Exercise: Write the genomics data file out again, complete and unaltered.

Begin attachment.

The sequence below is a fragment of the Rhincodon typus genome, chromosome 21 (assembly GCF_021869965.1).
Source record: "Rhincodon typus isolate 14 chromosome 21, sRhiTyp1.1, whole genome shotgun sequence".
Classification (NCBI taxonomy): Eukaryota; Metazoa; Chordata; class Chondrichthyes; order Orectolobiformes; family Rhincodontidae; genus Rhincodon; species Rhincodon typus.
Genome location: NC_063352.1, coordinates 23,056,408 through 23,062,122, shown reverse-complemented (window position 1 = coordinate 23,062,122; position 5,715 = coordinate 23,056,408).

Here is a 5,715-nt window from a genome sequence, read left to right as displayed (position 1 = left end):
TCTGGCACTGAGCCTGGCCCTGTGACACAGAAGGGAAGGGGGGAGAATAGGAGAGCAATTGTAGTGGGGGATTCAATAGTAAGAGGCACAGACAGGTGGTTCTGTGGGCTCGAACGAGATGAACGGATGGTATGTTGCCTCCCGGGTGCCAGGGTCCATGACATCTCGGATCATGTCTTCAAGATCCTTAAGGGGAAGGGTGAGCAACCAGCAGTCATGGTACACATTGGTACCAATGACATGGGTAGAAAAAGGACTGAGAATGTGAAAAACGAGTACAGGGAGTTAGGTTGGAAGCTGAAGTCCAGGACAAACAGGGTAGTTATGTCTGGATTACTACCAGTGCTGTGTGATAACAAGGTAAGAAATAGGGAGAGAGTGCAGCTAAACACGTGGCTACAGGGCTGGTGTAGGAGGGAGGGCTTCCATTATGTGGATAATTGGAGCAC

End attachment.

The sequence below is a fragment of the Rhincodon typus genome, chromosome 21 (assembly GCF_021869965.1).
Source record: "Rhincodon typus isolate 14 chromosome 21, sRhiTyp1.1, whole genome shotgun sequence".
Classification (NCBI taxonomy): Eukaryota; Metazoa; Chordata; class Chondrichthyes; order Orectolobiformes; family Rhincodontidae; genus Rhincodon; species Rhincodon typus.
Genome location: NC_063352.1, coordinates 23,056,408 through 23,062,122, shown reverse-complemented (window position 1 = coordinate 23,062,122; position 5,715 = coordinate 23,056,408).

Here is a 5,715-nt window from a genome sequence, read left to right as displayed (position 1 = left end):
TCTGGCACTGAGCCTGGCCCTGTGACACAGAAGGGAAGGGGGGAGAATAGGAGAGCAATTGTAGTGGGGGATTCAATAGTAAGAGGCACAGACAGGTGGTTCTGTGGGCTCGAACGAGATGAACGGATGGTATGTTGCCTCCCGGGTGCCAGGGTCCATGACATCTCGGATCATGTCTTCAAGATCCTTAAGGGGAAGGGTGAGCAACCAGCAGTCATGGTACACATTGGTACCAATGACATGGGTAGAAAAAGGACTGAGAATGTGAAAAACGAGTACAGGGAGTTAGGTTGGAAGCTGAAGTCCAGGACAAACAGGGTAGTTATGTCTGGATTACTACCAGTGCTGTGTGATAACAAGGTAAGAAATAGGGAGAGAGTGCAGCTAAACACGTGGCTACAGGGCTGGTGTAGGAGGGAGGGCTTCCATTATGTGGATAATTGGAGCAC